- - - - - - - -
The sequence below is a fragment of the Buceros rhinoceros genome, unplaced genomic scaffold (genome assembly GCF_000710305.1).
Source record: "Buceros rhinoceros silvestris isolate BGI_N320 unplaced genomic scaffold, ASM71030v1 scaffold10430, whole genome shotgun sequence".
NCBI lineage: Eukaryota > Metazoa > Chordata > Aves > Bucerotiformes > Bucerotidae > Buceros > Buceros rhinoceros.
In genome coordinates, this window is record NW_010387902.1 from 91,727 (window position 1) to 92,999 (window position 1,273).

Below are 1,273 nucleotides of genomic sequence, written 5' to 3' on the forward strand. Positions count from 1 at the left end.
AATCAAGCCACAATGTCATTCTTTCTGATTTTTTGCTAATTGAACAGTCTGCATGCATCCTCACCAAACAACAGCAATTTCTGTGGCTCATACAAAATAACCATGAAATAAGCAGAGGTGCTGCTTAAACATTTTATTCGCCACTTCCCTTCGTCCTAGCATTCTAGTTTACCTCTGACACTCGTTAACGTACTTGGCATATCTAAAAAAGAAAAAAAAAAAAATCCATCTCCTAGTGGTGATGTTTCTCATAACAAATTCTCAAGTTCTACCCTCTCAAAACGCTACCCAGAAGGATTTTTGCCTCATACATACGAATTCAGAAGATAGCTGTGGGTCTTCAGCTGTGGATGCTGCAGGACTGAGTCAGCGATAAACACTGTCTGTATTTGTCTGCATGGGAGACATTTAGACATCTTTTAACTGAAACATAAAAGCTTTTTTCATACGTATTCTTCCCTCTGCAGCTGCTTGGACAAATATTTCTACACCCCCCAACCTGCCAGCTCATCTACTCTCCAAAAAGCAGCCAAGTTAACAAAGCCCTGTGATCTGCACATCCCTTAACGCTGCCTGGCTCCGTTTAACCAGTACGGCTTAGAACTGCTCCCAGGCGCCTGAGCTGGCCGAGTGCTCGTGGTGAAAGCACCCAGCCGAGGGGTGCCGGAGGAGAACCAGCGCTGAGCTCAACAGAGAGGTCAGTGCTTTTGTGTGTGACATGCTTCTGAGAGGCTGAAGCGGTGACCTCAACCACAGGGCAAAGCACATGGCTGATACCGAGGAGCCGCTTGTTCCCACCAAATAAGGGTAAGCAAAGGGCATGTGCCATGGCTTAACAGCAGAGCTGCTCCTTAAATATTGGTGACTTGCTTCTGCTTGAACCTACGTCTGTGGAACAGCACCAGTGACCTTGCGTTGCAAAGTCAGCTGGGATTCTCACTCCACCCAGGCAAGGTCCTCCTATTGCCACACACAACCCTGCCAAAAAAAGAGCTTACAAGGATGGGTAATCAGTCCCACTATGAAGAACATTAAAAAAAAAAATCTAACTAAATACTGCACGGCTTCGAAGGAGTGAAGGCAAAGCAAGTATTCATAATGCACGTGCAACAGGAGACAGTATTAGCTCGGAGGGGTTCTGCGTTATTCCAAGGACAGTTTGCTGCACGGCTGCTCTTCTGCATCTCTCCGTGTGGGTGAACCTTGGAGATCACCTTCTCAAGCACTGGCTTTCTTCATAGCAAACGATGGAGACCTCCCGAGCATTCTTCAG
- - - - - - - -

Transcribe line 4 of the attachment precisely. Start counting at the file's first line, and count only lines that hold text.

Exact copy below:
In genome coordinates, this window is record NW_010387902.1 from 91,727 (window position 1) to 92,999 (window position 1,273).